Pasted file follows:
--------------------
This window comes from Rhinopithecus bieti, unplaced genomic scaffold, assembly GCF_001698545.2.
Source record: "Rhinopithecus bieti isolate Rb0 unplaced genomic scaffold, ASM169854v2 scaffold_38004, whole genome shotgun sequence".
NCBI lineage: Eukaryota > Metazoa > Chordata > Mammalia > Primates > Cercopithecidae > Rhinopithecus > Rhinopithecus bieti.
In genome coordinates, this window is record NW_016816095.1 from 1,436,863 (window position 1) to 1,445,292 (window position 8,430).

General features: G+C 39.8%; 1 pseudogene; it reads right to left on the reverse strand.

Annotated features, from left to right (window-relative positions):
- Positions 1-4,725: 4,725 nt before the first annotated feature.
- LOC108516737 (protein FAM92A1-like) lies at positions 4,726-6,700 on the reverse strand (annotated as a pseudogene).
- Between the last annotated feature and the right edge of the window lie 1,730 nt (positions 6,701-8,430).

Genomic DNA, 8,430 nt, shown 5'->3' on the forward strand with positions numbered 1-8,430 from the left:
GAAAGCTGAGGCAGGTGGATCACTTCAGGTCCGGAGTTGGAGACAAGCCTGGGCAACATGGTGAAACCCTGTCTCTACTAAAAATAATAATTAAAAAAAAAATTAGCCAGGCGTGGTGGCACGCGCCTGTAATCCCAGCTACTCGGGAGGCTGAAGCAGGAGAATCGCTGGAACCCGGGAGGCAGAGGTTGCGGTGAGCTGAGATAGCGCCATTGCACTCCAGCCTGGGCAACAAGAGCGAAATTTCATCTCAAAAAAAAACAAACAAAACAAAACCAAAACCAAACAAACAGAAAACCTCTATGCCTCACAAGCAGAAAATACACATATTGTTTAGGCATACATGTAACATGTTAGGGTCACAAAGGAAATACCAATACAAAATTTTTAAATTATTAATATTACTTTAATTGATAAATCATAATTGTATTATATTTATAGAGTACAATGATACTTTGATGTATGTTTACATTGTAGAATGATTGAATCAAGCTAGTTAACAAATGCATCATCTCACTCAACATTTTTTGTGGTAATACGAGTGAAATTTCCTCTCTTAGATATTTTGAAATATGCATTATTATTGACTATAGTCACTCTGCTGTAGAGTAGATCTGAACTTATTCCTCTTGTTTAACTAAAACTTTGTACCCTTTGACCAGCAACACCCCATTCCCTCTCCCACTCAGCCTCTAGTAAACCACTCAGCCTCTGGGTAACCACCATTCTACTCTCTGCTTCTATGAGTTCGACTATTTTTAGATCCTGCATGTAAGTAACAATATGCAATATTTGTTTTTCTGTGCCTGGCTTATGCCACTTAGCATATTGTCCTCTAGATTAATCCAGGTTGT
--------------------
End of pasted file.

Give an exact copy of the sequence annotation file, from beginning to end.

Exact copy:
This window comes from Rhinopithecus bieti, unplaced genomic scaffold, assembly GCF_001698545.2.
Source record: "Rhinopithecus bieti isolate Rb0 unplaced genomic scaffold, ASM169854v2 scaffold_38004, whole genome shotgun sequence".
NCBI lineage: Eukaryota > Metazoa > Chordata > Mammalia > Primates > Cercopithecidae > Rhinopithecus > Rhinopithecus bieti.
In genome coordinates, this window is record NW_016816095.1 from 1,436,863 (window position 1) to 1,445,292 (window position 8,430).

General features: G+C 39.8%; 1 pseudogene; it reads right to left on the reverse strand.

Annotated features, from left to right (window-relative positions):
- Positions 1-4,725: 4,725 nt before the first annotated feature.
- LOC108516737 (protein FAM92A1-like) lies at positions 4,726-6,700 on the reverse strand (annotated as a pseudogene).
- Between the last annotated feature and the right edge of the window lie 1,730 nt (positions 6,701-8,430).

Genomic DNA, 8,430 nt, shown 5'->3' on the forward strand with positions numbered 1-8,430 from the left:
GAAAGCTGAGGCAGGTGGATCACTTCAGGTCCGGAGTTGGAGACAAGCCTGGGCAACATGGTGAAACCCTGTCTCTACTAAAAATAATAATTAAAAAAAAAATTAGCCAGGCGTGGTGGCACGCGCCTGTAATCCCAGCTACTCGGGAGGCTGAAGCAGGAGAATCGCTGGAACCCGGGAGGCAGAGGTTGCGGTGAGCTGAGATAGCGCCATTGCACTCCAGCCTGGGCAACAAGAGCGAAATTTCATCTCAAAAAAAAACAAACAAAACAAAACCAAAACCAAACAAACAGAAAACCTCTATGCCTCACAAGCAGAAAATACACATATTGTTTAGGCATACATGTAACATGTTAGGGTCACAAAGGAAATACCAATACAAAATTTTTAAATTATTAATATTACTTTAATTGATAAATCATAATTGTATTATATTTATAGAGTACAATGATACTTTGATGTATGTTTACATTGTAGAATGATTGAATCAAGCTAGTTAACAAATGCATCATCTCACTCAACATTTTTTGTGGTAATACGAGTGAAATTTCCTCTCTTAGATATTTTGAAATATGCATTATTATTGACTATAGTCACTCTGCTGTAGAGTAGATCTGAACTTATTCCTCTTGTTTAACTAAAACTTTGTACCCTTTGACCAGCAACACCCCATTCCCTCTCCCACTCAGCCTCTAGTAAACCACTCAGCCTCTGGGTAACCACCATTCTACTCTCTGCTTCTATGAGTTCGACTATTTTTAGATCCTGCATGTAAGTAACAATATGCAATATTTGTTTTTCTGTGCCTGGCTTATGCCACTTAGCATATTGTCCTCTAGATTAATCCAGGTTGT